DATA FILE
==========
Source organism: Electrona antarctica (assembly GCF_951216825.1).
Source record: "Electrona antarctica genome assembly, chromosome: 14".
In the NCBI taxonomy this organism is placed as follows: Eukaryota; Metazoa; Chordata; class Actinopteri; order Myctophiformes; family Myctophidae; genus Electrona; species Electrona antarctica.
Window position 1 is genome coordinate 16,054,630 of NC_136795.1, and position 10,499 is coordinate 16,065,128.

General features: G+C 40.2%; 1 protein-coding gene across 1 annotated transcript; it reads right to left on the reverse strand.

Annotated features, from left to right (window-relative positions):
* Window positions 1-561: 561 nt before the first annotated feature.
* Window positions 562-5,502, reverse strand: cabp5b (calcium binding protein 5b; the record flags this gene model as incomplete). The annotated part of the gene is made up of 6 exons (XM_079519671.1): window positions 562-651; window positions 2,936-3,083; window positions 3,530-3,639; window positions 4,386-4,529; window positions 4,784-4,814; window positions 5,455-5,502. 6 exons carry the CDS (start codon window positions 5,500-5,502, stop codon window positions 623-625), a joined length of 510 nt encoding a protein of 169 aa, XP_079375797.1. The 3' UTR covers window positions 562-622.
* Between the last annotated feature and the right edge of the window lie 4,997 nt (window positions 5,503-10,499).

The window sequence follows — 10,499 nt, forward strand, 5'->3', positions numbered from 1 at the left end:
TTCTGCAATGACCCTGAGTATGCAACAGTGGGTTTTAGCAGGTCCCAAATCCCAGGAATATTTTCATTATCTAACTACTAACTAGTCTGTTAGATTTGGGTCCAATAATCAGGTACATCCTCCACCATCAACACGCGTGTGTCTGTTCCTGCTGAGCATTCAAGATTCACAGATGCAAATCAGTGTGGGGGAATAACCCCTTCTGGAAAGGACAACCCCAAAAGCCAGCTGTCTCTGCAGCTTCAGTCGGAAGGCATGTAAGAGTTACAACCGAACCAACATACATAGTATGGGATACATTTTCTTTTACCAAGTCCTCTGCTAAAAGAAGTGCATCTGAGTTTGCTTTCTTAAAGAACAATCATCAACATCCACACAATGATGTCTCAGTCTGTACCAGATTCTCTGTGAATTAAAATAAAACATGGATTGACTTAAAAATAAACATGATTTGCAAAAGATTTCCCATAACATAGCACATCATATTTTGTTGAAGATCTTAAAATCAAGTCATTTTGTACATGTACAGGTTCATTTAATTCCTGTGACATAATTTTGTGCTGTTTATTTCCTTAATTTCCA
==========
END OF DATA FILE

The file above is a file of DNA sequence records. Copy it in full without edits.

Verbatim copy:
Source organism: Electrona antarctica (assembly GCF_951216825.1).
Source record: "Electrona antarctica genome assembly, chromosome: 14".
In the NCBI taxonomy this organism is placed as follows: Eukaryota; Metazoa; Chordata; class Actinopteri; order Myctophiformes; family Myctophidae; genus Electrona; species Electrona antarctica.
Window position 1 is genome coordinate 16,054,630 of NC_136795.1, and position 10,499 is coordinate 16,065,128.

General features: G+C 40.2%; 1 protein-coding gene across 1 annotated transcript; it reads right to left on the reverse strand.

Annotated features, from left to right (window-relative positions):
* Window positions 1-561: 561 nt before the first annotated feature.
* Window positions 562-5,502, reverse strand: cabp5b (calcium binding protein 5b; the record flags this gene model as incomplete). The annotated part of the gene is made up of 6 exons (XM_079519671.1): window positions 562-651; window positions 2,936-3,083; window positions 3,530-3,639; window positions 4,386-4,529; window positions 4,784-4,814; window positions 5,455-5,502. 6 exons carry the CDS (start codon window positions 5,500-5,502, stop codon window positions 623-625), a joined length of 510 nt encoding a protein of 169 aa, XP_079375797.1. The 3' UTR covers window positions 562-622.
* Between the last annotated feature and the right edge of the window lie 4,997 nt (window positions 5,503-10,499).

The window sequence follows — 10,499 nt, forward strand, 5'->3', positions numbered from 1 at the left end:
TTCTGCAATGACCCTGAGTATGCAACAGTGGGTTTTAGCAGGTCCCAAATCCCAGGAATATTTTCATTATCTAACTACTAACTAGTCTGTTAGATTTGGGTCCAATAATCAGGTACATCCTCCACCATCAACACGCGTGTGTCTGTTCCTGCTGAGCATTCAAGATTCACAGATGCAAATCAGTGTGGGGGAATAACCCCTTCTGGAAAGGACAACCCCAAAAGCCAGCTGTCTCTGCAGCTTCAGTCGGAAGGCATGTAAGAGTTACAACCGAACCAACATACATAGTATGGGATACATTTTCTTTTACCAAGTCCTCTGCTAAAAGAAGTGCATCTGAGTTTGCTTTCTTAAAGAACAATCATCAACATCCACACAATGATGTCTCAGTCTGTACCAGATTCTCTGTGAATTAAAATAAAACATGGATTGACTTAAAAATAAACATGATTTGCAAAAGATTTCCCATAACATAGCACATCATATTTTGTTGAAGATCTTAAAATCAAGTCATTTTGTACATGTACAGGTTCATTTAATTCCTGTGACATAATTTTGTGCTGTTTATTTCCTTAATTTCCA